A Call for Sexual Assault and Harassment Awareness Action

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Updated: Feb 12, 2022
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A Call for Sexual Assault and Harassment Awareness Action essay

“You’re not a victim for sharing your story. You are a survivor setting the world on fire with your truth. And you never know who needs your light, your warmth, and raging courage’ is a quote by Alex Elle. These words represent the fight for every person who has undergone pain, trauma, and has survived from sexual assault and harassment across American university campuses and around the world. When it comes to the topics of sexual assault and harassment, they are often “widespread and underreported,” stated by Jenelle M. Beavers et al in the academic article Journal of Law, Medicine & Ethics, as well as stigmatized. For many survivors, victims, and even individuals, sexual assault and harassment are conflicting and distressing experiences. These two subjects need to be addressed in order to break down societal barriers and stigmas to improve cognizance. College campuses must help solve the stigma of sexual harassment and assault through workshops and educational courses dedicated to breaking down the barriers of sexual harassment/assault from rape culture. Other measures include: weekly spotlights for overall awareness, working with organizations on campuses to understand the stigmas and how this topic can be prevented more, and providing services for victims/advocacy in general to achieve a unified program for current and future students.

On many college campuses, people have suffered from some type of non-consensual harassment or assault. People do not always understand what “non-consensual” means. The definition has changed on campus over the years. Sexual assault can be defined as non-consensual touching, groping, or any unwanted contact, while sexual harassment is focused on catcalling, “unwanted sexual advances or innuendos” (Beaver et Al, 1.), brushing up against another person in an unwanted manner, graphic materials, sexual favors or requests, and general coercion and threats. Additionally, one in five women and one in sixteen men will have experienced some form of sexual assault or harassment on their college campuses. (Beavers et al, 1.) In other words, an adequate number of people have experienced sexual harassment, assault, or both. To continue with, a lot of sexual harassment and assault derail from assumptions such as blaming the victim for what they wore, the amount of alcohol or drugs they may have possibly congested, or the person did not say “no.” Such assumptions are dangerous to victims as it creates self-victimization and contributes to harmful societal stigmas. Additionally, stigma comes from lack of discussion and underreporting as many victims feel “self-stigma” – shame, guilt, and embarrassment” (Beavers et al, 1.) from what they experienced and from what society often places around survivors.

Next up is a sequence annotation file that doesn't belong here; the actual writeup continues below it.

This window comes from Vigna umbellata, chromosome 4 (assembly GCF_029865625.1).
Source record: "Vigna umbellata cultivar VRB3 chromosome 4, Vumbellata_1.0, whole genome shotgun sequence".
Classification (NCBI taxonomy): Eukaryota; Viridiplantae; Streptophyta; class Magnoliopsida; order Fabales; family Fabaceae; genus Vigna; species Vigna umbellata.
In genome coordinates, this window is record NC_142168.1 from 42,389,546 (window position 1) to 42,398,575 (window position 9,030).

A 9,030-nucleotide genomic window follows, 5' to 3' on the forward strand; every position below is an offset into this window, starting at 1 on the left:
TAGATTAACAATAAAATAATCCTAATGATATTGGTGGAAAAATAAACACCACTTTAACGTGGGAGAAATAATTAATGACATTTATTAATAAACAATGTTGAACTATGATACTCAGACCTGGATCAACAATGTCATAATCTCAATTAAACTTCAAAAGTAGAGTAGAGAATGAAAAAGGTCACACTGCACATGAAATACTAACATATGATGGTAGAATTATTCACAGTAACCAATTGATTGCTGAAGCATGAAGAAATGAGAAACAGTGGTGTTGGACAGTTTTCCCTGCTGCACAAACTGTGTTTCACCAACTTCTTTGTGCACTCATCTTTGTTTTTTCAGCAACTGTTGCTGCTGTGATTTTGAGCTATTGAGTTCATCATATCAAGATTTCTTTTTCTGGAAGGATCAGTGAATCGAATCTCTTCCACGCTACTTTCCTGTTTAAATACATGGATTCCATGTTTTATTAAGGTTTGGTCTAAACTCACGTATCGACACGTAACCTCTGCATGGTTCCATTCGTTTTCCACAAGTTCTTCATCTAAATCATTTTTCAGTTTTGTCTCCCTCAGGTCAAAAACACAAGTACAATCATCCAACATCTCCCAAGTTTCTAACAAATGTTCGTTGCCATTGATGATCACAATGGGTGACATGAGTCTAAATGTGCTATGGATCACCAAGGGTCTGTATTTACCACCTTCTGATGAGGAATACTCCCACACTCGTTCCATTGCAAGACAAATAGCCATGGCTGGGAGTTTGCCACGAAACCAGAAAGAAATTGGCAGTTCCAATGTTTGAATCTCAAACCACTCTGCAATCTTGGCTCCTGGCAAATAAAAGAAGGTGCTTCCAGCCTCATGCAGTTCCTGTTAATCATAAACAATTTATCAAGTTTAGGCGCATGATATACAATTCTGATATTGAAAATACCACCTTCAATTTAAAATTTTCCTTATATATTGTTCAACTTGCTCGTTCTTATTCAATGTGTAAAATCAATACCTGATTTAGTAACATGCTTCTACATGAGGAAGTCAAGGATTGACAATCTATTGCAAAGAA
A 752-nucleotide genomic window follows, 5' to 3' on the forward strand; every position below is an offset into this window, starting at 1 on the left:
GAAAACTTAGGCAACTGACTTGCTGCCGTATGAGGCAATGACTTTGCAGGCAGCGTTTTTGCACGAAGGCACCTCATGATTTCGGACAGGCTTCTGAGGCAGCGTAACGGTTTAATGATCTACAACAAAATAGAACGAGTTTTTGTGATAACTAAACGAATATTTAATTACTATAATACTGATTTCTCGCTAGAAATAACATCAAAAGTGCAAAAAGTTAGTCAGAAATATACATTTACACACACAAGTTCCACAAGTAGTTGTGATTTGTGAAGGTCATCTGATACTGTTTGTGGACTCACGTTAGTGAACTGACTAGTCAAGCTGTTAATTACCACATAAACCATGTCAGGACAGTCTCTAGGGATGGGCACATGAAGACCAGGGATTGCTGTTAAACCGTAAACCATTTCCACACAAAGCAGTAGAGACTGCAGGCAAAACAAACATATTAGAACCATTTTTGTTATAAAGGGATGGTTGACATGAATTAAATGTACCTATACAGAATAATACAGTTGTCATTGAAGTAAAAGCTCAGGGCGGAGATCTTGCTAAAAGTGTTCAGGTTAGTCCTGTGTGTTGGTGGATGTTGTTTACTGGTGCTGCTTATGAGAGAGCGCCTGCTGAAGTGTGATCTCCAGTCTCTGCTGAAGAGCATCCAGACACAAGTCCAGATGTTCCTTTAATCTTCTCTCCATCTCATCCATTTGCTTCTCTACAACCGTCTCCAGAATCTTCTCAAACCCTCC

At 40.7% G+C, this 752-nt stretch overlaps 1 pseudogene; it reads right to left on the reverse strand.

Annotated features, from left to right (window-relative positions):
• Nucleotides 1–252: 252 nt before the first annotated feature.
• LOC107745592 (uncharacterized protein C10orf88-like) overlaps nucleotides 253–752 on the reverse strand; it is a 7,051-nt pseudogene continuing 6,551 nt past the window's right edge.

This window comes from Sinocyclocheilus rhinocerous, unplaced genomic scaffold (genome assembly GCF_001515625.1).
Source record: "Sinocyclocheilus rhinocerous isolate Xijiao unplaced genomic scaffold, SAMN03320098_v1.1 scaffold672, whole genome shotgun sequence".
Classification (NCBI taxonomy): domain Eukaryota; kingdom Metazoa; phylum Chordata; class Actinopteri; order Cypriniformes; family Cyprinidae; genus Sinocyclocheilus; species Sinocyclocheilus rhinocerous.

According to the academic journal Teaching Theology & Religion, the authors Rhiannon Graybill et al state “less than 5 percent of on-campus sexual assaults are reported to police, university reporting and disciplinary procedures are often victimizing as well.” Victims often blame themselves and there’s often a fear that their “family, friends, or even the police” will blame them for being assaulted or harassed. (Beaver et al.) To conclude with, a lot of sexual harassment and assault cases are dropped or do not come to fruition due to stigmas and the fact that many perpetrators go free: “factoring in unreported rapes, about 6% – 1 out of 16 – of rapists will ever spend a day in jail. 15 out of 16 will walk free,” according to the website SARSOnline. Additionally, various survivors often drop out of school and deal with a mixture of anxiety and depression for numerous years. Nightmares, guilt, and stress often occur in day-to-day life. In order to create a unified solution for victims of sexual harassment and assault and help prevent future attacks through awareness, college campuses must adhere by improving policies and services for survivors, have workshops and courses dedicated to understanding what rape culture is, how to help victims, and what can be done to improve reporting cases, working with organizations and members to break down stigmas, as well as possible daily or weekly spotlights about these topics into a singular program.

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A Call for Sexual Assault and Harassment Awareness Action. (2022, Feb 12). Retrieved from https://papersowl.com/examples/a-call-for-sexual-assault-and-harassment-awareness-action/